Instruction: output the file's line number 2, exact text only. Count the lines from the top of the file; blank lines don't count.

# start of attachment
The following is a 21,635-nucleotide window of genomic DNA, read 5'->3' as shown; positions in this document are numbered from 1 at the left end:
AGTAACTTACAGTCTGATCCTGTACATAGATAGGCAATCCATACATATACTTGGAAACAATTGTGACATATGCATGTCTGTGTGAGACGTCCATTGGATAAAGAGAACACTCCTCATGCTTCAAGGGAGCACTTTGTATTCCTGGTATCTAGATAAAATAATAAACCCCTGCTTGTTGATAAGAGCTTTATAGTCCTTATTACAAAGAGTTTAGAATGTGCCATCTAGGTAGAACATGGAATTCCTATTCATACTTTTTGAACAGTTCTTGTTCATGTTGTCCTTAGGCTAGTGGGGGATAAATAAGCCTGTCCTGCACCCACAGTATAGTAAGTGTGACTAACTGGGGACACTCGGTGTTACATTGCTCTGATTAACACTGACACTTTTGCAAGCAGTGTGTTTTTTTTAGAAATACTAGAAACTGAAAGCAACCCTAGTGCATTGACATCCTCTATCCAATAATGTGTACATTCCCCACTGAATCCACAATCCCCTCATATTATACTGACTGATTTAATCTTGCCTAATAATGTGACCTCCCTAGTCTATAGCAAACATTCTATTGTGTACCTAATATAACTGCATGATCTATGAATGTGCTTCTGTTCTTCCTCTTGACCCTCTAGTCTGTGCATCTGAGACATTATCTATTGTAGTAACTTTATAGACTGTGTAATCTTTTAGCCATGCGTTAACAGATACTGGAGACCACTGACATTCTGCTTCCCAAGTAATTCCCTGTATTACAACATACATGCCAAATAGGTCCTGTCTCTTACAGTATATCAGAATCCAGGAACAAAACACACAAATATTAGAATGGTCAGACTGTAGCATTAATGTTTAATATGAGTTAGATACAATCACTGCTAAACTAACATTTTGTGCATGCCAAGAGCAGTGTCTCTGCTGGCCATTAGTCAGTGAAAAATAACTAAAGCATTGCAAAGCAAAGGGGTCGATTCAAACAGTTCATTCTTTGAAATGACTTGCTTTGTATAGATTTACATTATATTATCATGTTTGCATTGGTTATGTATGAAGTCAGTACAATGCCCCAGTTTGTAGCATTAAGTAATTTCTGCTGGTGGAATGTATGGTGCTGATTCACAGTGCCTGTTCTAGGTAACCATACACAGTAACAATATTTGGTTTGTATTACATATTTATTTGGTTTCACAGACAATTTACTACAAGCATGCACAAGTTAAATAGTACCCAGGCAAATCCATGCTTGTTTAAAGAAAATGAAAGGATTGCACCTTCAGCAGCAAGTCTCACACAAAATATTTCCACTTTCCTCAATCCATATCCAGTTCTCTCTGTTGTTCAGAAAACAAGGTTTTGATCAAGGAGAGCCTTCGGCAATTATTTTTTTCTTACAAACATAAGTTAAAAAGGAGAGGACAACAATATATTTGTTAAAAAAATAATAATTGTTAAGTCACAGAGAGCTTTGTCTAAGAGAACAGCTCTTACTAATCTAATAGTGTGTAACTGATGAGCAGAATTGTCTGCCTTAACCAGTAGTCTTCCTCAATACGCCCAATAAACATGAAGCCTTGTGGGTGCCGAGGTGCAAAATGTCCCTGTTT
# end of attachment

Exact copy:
AGTAACTTACAGTCTGATCCTGTACATAGATAGGCAATCCATACATATACTTGGAAACAATTGTGACATATGCATGTCTGTGTGAGACGTCCATTGGATAAAGAGAACACTCCTCATGCTTCAAGGGAGCACTTTGTATTCCTGGTATCTAGATAAAATAATAAACCCCTGCTTGTTGATAAGAGCTTTATAGTCCTTATTACAAAGAGTTTAGAATGTGCCATCTAGGTAGAACATGGAATTCCTATTCATACTTTTTGAACAGTTCTTGTTCATGTTGTCCTTAGGCTAGTGGGGGATAAATAAGCCTGTCCTGCACCCACAGTATAGTAAGTGTGACTAACTGGGGACACTCGGTGTTACATTGCTCTGATTAACACTGACACTTTTGCAAGCAGTGTGTTTTTTTTAGAAATACTAGAAACTGAAAGCAACCCTAGTGCATTGACATCCTCTATCCAATAATGTGTACATTCCCCACTGAATCCACAATCCCCTCATATTATACTGACTGATTTAATCTTGCCTAATAATGTGACCTCCCTAGTCTATAGCAAACATTCTATTGTGTACCTAATATAACTGCATGATCTATGAATGTGCTTCTGTTCTTCCTCTTGACCCTCTAGTCTGTGCATCTGAGACATTATCTATTGTAGTAACTTTATAGACTGTGTAATCTTTTAGCCATGCGTTAACAGATACTGGAGACCACTGACATTCTGCTTCCCAAGTAATTCCCTGTATTACAACATACATGCCAAATAGGTCCTGTCTCTTACAGTATATCAGAATCCAGGAACAAAACACACAAATATTAGAATGGTCAGACTGTAGCATTAATGTTTAATATGAGTTAGATACAATCACTGCTAAACTAACATTTTGTGCATGCCAAGAGCAGTGTCTCTGCTGGCCATTAGTCAGTGAAAAATAACTAAAGCATTGCAAAGCAAAGGGGTCGATTCAAACAGTTCATTCTTTGAAATGACTTGCTTTGTATAGATTTACATTATATTATCATGTTTGCATTGGTTATGTATGAAGTCAGTACAATGCCCCAGTTTGTAGCATTAAGTAATTTCTGCTGGTGGAATGTATGGTGCTGATTCACAGTGCCTGTTCTAGGTAACCATACACAGTAACAATATTTGGTTTGTATTACATATTTATTTGGTTTCACAGACAATTTACTACAAGCATGCACAAGTTAAATAGTACCCAGGCAAATCCATGCTTGTTTAAAGAAAATGAAAGGATTGCACCTTCAGCAGCAAGTCTCACACAAAATATTTCCACTTTCCTCAATCCATATCCAGTTCTCTCTGTTGTTCAGAAAACAAGGTTTTGATCAAGGAGAGCCTTCGGCAATTATTTTTTTCTTACAAACATAAGTTAAAAAGGAGAGGACAACAATATATTTGTTAAAAAAATAATAATTGTTAAGTCACAGAGAGCTTTGTCTAAGAGAACAGCTCTTACTAATCTAATAGTGTGTAACTGATGAGCAGAATTGTCTGCCTTAACCAGTAGTCTTCCTCAATACGCCCAATAAACATGAAGCCTTGTGGGTGCCGAGGTGCAAAATGTCCCTGTTT